Lee Chong’s truck is a converted Model T that has seen a lot of use. Although “any one of the boys” could fix it, Gay is indisputably the best mechanic, so he does the majority of the work, at one point instructing Eddie to sneak back to his house to steal a car part without being seen by his (Gay’s) wife. Before long, he gets the Model T running, and the gang heads for the gas station, where Mack tells the attendant, “Doc was a little short of change. So if you’ll put five gallons in and just give us a buck instead of the other five gallons, why that’s what Doc wants.” However, Doc has called ahead and instructed the attendant to fill the car with ten gallons and not to give Mack anything else. When this is done, “the boys” set off.
Unsurprisingly, Doc has predicted that Mack will try to keep some of the gas money. As such, readers see that, although Mack is capable of flat-out dishonesty, Doc is still willing to treat him as a friend and, for that matter, also still willing to hire him. This, it seems, must be because he believes that Mack is a good person despite his wily tricks.
The Model T runs rather well, considering that it can only go up steep hills in reverse. “Someone should write an erudite essay on the moral, physical, and esthetic effect of the Model T Ford on the American nation,” Steinbeck notes. “Two generations of Americans knew more about the Ford coil than the clitoris, about the planetary system of gears than the solar system of stars.” It is with this extensive knowledge of the Model T that Gay is easily able to diagnose the problem when the carburetor gives out and the car breaks down on the side of the road. Knowing that they need a new needle to put into a malfunctioning needle valve in the carburetor, he tells “the boys” to stay put while he goes looking for a replacement. “The boys” watch him leave, and they don’t see him for another 180 days.
Although Steinbeck’s humorous comments about the cultural role of the Model T in American society don’t necessarily fit into the novel’s thematic or narrative threads, it makes sense that he stops to consider the mechanics of this iconic vehicle. After all, Cannery Row is a text interested in exploring the disorder and chaos of reality. The Model T, then, comes to stand for the notion that certain things in life actually do make logical sense. Whereas language and emotions and relationships are constantly in flux, machines like the Model T either work or do not work, and a person can fix them as long as they understand their “planetary system of gears.” As such, Gay can repair the Model T if he finds the necessary part. However, humans themselves are not as predictable as cars, which is why Gay suddenly disappears for half a year. In this way, Steinbeck offers up a juxtaposition between the chaos that is human life and the order that defines the world of machines.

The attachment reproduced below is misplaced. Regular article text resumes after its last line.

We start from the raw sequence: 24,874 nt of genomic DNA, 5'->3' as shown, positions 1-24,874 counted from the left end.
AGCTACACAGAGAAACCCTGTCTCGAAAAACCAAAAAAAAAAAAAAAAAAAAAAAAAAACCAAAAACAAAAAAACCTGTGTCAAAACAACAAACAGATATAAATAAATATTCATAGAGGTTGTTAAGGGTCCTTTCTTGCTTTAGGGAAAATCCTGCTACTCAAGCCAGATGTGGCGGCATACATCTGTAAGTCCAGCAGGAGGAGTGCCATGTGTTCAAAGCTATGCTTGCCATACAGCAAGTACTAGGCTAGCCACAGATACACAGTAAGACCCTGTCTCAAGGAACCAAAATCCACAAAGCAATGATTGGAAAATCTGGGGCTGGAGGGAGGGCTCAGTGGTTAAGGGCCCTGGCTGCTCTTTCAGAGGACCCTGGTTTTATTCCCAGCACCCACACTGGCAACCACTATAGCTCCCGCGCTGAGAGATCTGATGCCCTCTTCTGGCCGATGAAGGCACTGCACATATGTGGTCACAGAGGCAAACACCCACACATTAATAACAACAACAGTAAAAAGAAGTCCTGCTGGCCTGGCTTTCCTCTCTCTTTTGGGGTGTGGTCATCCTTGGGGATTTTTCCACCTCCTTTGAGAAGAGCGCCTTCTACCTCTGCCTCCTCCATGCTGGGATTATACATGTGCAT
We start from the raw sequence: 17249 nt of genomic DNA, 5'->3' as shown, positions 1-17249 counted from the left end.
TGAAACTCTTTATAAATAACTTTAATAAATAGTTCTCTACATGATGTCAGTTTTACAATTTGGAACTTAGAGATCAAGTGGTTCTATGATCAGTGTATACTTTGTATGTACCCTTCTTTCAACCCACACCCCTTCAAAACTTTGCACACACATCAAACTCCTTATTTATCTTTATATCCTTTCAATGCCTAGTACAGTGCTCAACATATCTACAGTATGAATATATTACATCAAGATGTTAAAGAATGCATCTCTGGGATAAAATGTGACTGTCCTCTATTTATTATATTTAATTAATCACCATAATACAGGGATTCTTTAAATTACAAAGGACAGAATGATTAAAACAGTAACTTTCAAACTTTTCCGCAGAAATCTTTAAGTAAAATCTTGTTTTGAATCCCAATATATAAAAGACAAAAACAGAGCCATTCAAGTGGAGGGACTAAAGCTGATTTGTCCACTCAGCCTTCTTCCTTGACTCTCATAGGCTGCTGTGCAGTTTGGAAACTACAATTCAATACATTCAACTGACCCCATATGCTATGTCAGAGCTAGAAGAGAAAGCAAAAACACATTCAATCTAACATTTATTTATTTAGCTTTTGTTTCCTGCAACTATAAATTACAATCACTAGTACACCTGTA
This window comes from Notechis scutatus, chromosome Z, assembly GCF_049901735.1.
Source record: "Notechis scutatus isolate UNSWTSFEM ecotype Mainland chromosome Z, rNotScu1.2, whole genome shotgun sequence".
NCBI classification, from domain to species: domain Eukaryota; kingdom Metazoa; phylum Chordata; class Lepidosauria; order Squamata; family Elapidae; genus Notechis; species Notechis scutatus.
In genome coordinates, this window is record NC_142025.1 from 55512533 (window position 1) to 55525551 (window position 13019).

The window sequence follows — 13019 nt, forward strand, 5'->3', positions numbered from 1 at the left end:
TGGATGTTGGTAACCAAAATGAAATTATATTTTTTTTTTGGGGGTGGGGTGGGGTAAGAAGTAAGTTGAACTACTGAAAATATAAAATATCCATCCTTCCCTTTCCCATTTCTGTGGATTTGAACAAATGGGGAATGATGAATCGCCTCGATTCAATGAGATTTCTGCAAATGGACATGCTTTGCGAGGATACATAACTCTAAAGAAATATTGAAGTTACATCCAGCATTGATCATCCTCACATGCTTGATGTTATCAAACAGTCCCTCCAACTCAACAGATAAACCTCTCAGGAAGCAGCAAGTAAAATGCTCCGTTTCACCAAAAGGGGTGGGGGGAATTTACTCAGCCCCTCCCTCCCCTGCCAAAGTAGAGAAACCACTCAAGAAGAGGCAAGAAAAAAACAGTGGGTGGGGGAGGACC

“Oh, the infinity of possibility!” Steinbeck writes, explaining how circumstances lead Gay to jail. First, the car that picks him up while he’s hitchhiking breaks down, but he’s able to fix it, so the driver buys him a drink at a nearby bar, where the bartender is celebrating his birthday. “Fate just didn’t intend Gay to go on that frog hunt and Fate took a hell of a lot of trouble and people and accidents to keep him from it.” Gay ends up breaking into Holman’s “bootery” with his new friends, and when the police come, he’s the only one still trying on shoes, so they take him to jail in Salinas. Meanwhile, Mack and “the boys” wait for Gay, eventually realizing that he’s not coming back, at which point Eddie leaves to find the necessary car part.
By explaining the long, winding path that leads Gay to jail, Steinbeck underlines just how temperamental and unpredictable humans are. In fact, he implies that this kind of randomness is the essence of life itself, suggesting that “fate” waylays Gay from doing what he intends to do.